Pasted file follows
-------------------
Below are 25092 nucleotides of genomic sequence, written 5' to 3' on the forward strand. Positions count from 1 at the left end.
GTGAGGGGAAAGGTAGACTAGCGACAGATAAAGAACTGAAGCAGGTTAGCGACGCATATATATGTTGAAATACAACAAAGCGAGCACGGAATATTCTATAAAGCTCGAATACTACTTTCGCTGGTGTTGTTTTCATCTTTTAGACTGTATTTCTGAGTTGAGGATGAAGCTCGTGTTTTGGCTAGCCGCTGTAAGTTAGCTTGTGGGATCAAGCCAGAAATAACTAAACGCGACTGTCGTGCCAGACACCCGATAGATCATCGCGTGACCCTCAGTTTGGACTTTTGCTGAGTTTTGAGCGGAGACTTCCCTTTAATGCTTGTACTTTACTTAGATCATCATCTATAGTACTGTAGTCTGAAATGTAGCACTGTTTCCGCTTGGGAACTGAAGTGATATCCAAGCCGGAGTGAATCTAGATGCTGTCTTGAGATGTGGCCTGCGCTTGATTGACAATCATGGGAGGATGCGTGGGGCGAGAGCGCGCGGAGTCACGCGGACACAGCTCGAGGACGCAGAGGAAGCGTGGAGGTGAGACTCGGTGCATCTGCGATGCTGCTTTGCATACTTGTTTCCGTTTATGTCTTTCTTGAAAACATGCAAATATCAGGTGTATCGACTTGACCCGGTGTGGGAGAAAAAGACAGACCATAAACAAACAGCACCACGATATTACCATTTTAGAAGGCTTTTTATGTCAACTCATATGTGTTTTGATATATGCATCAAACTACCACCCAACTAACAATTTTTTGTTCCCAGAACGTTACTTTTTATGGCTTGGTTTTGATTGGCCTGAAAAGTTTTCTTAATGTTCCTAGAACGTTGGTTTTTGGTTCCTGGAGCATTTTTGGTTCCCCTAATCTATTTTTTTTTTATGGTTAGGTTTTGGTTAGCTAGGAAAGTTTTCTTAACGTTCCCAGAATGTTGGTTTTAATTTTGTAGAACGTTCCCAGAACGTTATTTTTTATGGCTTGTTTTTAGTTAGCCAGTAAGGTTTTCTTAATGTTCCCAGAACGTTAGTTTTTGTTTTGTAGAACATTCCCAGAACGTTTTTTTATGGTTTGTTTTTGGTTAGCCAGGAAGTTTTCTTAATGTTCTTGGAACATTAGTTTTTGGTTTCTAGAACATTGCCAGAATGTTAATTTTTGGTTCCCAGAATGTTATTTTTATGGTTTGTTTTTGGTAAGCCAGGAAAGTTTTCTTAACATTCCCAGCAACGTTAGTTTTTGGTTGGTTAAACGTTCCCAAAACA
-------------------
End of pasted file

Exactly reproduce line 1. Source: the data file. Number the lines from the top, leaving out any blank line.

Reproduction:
Below are 25092 nucleotides of genomic sequence, written 5' to 3' on the forward strand. Positions count from 1 at the left end.